I’m currently preparing a post for later in the week but to fill in the gap I thought I’d let you know, in case you haven’t noticed or heard, that winter has arrived in Ireland. Now before you all get uppity and say that winter started on 1st November (if you’re Irish) or 1st December (if you’re a meteorologist) let me explain. The weather since 1st November in Ireland has generally been warmer and more settled than usual, and not particularly wet either. We’ve had a few days of rain, to replenish our water supply (most welcome) and some days of wind (handy for drying the laundry) and many days of lovely, if cool, sunshine (great for getting my vitamin D fix!). There has been very little frost at night, and hardly a repeat of last winter’s gales – in short we’ve been very lucky.
In fact it has been so mild that I noticed some buds on the trees! I went for a walk on Christmas morning and discovered that a very large number of people were doing the same thing – and it felt more like a spring day rather than winter. It’s been like that since Christmas, in fact.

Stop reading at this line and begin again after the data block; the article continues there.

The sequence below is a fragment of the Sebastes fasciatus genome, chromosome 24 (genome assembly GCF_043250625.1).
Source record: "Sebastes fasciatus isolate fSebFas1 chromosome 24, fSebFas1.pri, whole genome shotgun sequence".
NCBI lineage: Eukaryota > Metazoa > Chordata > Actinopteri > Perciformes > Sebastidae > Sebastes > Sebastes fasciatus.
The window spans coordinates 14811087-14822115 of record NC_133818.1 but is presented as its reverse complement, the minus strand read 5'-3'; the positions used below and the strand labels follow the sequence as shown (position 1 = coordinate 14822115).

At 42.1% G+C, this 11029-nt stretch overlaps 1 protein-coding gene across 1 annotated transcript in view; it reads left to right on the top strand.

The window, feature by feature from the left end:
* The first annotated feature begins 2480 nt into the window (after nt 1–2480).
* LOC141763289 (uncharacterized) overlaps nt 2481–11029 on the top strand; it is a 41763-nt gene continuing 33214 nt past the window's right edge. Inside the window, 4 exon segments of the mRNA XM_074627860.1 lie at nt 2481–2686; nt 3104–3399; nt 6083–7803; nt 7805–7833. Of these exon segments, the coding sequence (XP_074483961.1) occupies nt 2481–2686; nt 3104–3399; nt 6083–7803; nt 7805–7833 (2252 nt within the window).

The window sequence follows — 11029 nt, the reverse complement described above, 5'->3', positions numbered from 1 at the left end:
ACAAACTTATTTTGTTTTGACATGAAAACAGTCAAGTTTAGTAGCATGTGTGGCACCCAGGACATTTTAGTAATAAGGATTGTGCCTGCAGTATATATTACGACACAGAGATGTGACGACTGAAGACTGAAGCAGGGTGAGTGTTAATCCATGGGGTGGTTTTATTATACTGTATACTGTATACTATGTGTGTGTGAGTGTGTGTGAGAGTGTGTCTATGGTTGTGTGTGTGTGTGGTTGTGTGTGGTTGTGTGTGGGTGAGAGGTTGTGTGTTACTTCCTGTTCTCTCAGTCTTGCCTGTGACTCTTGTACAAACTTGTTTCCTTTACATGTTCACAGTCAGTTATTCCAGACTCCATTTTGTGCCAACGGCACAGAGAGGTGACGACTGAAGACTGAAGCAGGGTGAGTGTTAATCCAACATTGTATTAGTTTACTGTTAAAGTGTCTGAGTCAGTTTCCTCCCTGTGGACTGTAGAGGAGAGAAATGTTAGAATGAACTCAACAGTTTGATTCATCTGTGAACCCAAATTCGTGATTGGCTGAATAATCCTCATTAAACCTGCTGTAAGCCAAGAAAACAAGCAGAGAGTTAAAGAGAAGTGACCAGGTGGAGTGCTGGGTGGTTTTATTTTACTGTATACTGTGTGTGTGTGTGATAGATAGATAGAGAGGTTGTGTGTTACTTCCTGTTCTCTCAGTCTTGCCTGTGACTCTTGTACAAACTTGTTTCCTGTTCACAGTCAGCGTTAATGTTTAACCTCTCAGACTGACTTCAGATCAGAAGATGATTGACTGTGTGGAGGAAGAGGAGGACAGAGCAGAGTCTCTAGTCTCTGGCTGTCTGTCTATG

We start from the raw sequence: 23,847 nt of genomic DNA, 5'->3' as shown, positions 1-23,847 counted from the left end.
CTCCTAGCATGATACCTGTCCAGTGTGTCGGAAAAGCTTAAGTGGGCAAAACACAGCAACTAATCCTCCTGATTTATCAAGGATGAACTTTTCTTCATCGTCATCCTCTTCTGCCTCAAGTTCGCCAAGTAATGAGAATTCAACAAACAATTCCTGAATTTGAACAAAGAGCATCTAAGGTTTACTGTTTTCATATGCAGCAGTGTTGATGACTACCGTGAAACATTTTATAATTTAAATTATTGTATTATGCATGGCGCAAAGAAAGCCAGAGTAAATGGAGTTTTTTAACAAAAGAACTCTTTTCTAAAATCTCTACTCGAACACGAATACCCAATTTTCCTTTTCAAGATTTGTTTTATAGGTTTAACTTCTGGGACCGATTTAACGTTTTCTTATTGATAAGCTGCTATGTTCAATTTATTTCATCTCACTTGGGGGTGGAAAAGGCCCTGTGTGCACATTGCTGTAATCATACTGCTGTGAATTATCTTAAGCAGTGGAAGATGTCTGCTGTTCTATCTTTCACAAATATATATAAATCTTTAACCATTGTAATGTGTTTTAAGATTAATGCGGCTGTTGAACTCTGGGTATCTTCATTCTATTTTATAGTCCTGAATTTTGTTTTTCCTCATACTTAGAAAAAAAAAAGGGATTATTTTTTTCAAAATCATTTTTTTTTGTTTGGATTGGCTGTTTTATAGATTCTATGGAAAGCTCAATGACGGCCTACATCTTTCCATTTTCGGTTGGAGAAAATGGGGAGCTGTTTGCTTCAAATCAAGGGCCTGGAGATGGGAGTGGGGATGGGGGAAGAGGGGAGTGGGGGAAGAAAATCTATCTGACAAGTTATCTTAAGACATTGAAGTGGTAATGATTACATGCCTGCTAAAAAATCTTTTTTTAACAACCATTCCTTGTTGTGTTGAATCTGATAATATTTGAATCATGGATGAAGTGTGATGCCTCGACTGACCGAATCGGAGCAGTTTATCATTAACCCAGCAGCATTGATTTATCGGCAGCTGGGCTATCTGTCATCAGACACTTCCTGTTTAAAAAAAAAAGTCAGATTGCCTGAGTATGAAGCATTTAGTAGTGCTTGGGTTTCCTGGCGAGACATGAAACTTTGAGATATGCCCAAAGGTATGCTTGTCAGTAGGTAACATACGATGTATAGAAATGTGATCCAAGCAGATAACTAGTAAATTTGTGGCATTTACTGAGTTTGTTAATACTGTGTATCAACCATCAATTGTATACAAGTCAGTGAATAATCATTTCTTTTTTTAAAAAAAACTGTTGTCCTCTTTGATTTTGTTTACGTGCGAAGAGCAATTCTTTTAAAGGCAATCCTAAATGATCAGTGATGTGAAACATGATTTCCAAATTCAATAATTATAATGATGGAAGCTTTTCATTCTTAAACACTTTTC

But in the last few days we could sense a change – it’s colder, the winds are more frequent and there’s been rain. Today the north and west of the country woke to snow – and we had snow showers here in Midleton too. Met Eireann has issued an orange weather alert – but this is more to do with the Irish inability to drive on iced up or snow-covered roads. There is also a warning of high winds – this is much more serious – Carrigaline lost power yesterday due to wind damage to power lines.
The trouble with this kind of weather in Ireland is that we’re not really used to it. We can get by for a day or two, but it can be troublesome when it lasts longer – our public services find
it difficult to respond when there’s more than a few centimetres of snow on the ground for a few days. There’s already a report of a multivehicle collision on the main road from Cork to Limerick near Blarney.
So far the only problem in Midleton has been the loss of connection to the National Lottery – the ticket machines on Main Street were unable to print out tickets for tonight’s Euromillions draw! Oh, and the snow that fell promptly froze, especially on cars! Hardly a crisis, but winter is definitely here.
And how appropriate that the snow fell on 13th January – the feast of St Hilary of Poitiers and traditionally the coldest day of the year! The feast was the traditional date for the resumption of law terms in the courts after the Christmas break and for the resumption of studies at university before the general adoption of the American semester system. Hilary Term was the period between January and the Easter break.